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Table of Contents
Year : 2021  |  Volume : 13  |  Issue : 2  |  Page : 150-155  

Detection rate of prostate cancer following 12-core extended biopsy in a Semi-urban Nigerian Tertiary Hospital

1 Department of Surgery, Edo University Iyamho, Auchi; Department of Surgery, Edo Specialist Hospital, Benin City, Edo State, Nigeria
2 Department of Surgery, Ambrose Alli University, Ekpoma, Nigeria

Date of Submission11-Jan-2021
Date of Acceptance11-Feb-2021
Date of Web Publication13-Apr-2021

Correspondence Address:
Dr. Friday Emeakpor Ogbetere
Department of Surgery, Edo University, KM 7, Auchi-Abuja Expressway, PMB 04, Iyamho, Auchi, Edo State
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DOI: 10.4103/UA.UA_136_20

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Background: Transrectal prostate biopsy using the extended protocol has become the standard mode of obtaining tissue for histological diagnosis with cancer detection rate varying with race and geographical regions. This study is aimed at evaluating the cancer detection rate following a 12-core extended transrectal biopsy of the prostate in a semi-urban Nigerian tertiary hospital.
Materials and Methods: This was a hospital-based prospective study. Patients who had one or combination of elevated prostate-specific antigen (PSA) levels, abnormal digital rectal examination (DRE), and suspicious ultrasound findings were recruited into this study. Each had 12-core extended biopsy done. Their clinical and histological information were recorded in a pro forma. Data analysis was performed using the statistical programming for social sciences (SPSS) version 21. For all statistical tests, P < 0.05 was regarded as significant.
Results: Of the 120 patients, 78 (65%) had prostate cancer. The cancer detection rate in participants aged 50–59, 60–69, 70–79, 80–89, 90–100 were 75%, 46.7%, 72.3%, 85.7%, and 100%, respectively. Overall, the cancer detection rate at PSA levels 4.0–10.0 was 25%, 10.1–20.0 was 54.7%, 20.1–50.0 was 67.4%, 50.1–100.0 was 100%, and >100.0 was 100%. The cancer detection rate for men with suspicious DRE and prostatic ultrasound findings were comparatively higher than those with normal DRE and prostatic ultrasound findings at similar PSA levels.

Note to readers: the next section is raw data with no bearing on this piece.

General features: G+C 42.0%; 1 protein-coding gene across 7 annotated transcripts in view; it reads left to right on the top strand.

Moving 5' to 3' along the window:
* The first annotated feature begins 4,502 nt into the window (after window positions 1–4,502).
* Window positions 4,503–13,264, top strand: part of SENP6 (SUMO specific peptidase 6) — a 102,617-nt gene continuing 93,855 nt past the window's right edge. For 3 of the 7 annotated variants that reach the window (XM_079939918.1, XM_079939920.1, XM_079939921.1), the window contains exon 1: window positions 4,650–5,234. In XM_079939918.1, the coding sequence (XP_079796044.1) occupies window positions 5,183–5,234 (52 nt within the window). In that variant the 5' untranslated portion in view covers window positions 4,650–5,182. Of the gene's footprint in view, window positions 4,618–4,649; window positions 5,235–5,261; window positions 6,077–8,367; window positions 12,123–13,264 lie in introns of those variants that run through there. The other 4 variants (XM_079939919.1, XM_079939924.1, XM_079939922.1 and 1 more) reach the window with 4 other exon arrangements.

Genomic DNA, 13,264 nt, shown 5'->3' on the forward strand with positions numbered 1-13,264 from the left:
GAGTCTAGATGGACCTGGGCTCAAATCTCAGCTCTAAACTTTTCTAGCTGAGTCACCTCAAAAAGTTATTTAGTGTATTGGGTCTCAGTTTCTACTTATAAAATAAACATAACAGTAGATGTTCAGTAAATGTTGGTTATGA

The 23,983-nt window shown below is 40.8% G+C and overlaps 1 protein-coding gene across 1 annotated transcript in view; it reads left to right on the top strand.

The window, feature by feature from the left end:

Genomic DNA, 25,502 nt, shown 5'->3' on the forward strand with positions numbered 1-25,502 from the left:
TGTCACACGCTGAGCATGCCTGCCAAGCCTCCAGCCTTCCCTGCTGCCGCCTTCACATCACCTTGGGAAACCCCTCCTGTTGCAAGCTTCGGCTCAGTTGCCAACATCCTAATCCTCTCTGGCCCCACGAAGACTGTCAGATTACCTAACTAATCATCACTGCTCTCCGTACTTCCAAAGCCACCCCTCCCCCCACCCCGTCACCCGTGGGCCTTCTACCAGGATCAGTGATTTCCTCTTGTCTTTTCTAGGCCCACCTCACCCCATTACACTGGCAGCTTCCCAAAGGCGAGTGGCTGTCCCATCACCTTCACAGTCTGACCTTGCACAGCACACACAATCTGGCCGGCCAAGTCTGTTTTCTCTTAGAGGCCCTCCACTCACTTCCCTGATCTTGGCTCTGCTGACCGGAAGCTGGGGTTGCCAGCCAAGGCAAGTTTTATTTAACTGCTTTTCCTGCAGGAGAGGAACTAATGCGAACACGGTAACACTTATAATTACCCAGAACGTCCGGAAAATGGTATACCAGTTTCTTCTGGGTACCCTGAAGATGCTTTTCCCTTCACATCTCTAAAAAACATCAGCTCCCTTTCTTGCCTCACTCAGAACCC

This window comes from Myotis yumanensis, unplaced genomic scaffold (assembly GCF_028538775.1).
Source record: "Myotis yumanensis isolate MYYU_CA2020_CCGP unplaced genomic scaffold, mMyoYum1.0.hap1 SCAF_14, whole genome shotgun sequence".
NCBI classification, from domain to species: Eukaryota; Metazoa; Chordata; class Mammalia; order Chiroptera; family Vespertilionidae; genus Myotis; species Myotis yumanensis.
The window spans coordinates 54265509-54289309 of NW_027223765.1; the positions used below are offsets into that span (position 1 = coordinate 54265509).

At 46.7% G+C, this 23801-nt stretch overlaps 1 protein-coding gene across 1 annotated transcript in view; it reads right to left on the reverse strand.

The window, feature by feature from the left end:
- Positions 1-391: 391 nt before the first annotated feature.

Conclusion: This study showed a higher cancer detection rate with a 12-core biopsy protocol when compared to similar studies from the Western world, the Middle East, and urban centers in Nigeria due to poor awareness and late presentation in our environment.

Keywords: Biopsy protocols, detection rate, prostate biopsy, prostate cancer

How to cite this article:
Ogbetere FE, Irekpita E. Detection rate of prostate cancer following 12-core extended biopsy in a Semi-urban Nigerian Tertiary Hospital. Urol Ann 2021;13:150-5

How to cite this URL:
Ogbetere FE, Irekpita E. Detection rate of prostate cancer following 12-core extended biopsy in a Semi-urban Nigerian Tertiary Hospital. Urol Ann [serial online] 2021 [cited 2021 Nov 29];13:150-5. Available from: https://www.urologyannals.com/text.asp?2021/13/2/150/313613

   Introduction Top

Worldwide, prostate cancer is the second-leading cause of cancer-related mortality after lung cancer.[1],[2] The incidence varies with race and higher among the Africans.[3] Adeloye et al.[4] reported an incidence of 22.0/100,000 population in Africans. Ikuerowo et al.[5] found a prevalence rate of 1046/100,000 men of age ≥40 in a Nigerian community, while hospital prevalence of 182.5/100,000 has been reported by some scholars.[6] Obiora and Nwosu,[7] in Port Harcourt, Nigeria, reported a hospital incidence of 37.4%.

The diagnosis of prostate cancer relies on a tripod of digital rectal examination (DRE), prostate-specific antigen (PSA), and transrectal biopsy of the prostate. Prostate biopsy is the established mode of obtaining tissue for histological diagnosis in patients with suspected prostate cancer.[8] Hodge et al.[9] in 1989, based on the observation by McNeal.[10] that approximately 80% of prostate cancer originated in the peripheral zone, introduced a systematic sextant prostate biopsy. They established a 9% improvement over the lesion-directed biopsies. However, researchers have demonstrated an increase in cancer detection if an extended biopsy protocol (ranging from 8 to 26 cores) is employed.[11],[12],[13] The extended 12-core biopsy template increases the detection rate of prostate cancer and decreases the probability of repeat biopsy when compared to the sextant protocol.[14] Jia et al.[15] in a study done among the Han people of China, reported prostate cancer detection rate of 42.8% following a 10-core (plus an additional core in each suspicious area) biopsy protocol. Furthermore, Ojewola[16] in South-western Nigeria, reported an overall cancer detection by the extended technique as 48.8%. Beyond the extended 12-core biopsy template, the diagnostic output becomes relatively insignificant.[17]